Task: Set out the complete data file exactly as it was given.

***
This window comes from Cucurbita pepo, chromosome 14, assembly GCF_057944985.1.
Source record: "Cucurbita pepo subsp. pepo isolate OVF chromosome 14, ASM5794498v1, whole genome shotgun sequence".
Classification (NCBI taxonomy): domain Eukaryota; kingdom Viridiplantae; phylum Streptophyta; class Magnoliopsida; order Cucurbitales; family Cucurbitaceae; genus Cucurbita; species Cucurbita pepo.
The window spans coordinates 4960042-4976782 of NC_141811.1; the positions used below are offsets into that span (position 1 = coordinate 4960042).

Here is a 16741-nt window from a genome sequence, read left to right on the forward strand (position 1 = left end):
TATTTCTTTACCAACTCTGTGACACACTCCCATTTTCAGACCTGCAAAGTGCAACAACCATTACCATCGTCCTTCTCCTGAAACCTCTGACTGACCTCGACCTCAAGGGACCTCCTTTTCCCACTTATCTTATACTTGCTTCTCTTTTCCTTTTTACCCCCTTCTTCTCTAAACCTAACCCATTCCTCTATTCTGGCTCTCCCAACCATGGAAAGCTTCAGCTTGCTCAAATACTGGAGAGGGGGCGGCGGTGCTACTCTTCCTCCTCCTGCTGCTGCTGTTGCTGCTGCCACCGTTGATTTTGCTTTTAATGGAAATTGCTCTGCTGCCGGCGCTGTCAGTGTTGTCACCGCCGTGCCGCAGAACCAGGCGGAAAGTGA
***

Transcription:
This window comes from Cucurbita pepo, chromosome 14, assembly GCF_057944985.1.
Source record: "Cucurbita pepo subsp. pepo isolate OVF chromosome 14, ASM5794498v1, whole genome shotgun sequence".
Classification (NCBI taxonomy): domain Eukaryota; kingdom Viridiplantae; phylum Streptophyta; class Magnoliopsida; order Cucurbitales; family Cucurbitaceae; genus Cucurbita; species Cucurbita pepo.
The window spans coordinates 4960042-4976782 of NC_141811.1; the positions used below are offsets into that span (position 1 = coordinate 4960042).

Here is a 16741-nt window from a genome sequence, read left to right on the forward strand (position 1 = left end):
TATTTCTTTACCAACTCTGTGACACACTCCCATTTTCAGACCTGCAAAGTGCAACAACCATTACCATCGTCCTTCTCCTGAAACCTCTGACTGACCTCGACCTCAAGGGACCTCCTTTTCCCACTTATCTTATACTTGCTTCTCTTTTCCTTTTTACCCCCTTCTTCTCTAAACCTAACCCATTCCTCTATTCTGGCTCTCCCAACCATGGAAAGCTTCAGCTTGCTCAAATACTGGAGAGGGGGCGGCGGTGCTACTCTTCCTCCTCCTGCTGCTGCTGTTGCTGCTGCCACCGTTGATTTTGCTTTTAATGGAAATTGCTCTGCTGCCGGCGCTGTCAGTGTTGTCACCGCCGTGCCGCAGAACCAGGCGGAAAGTGA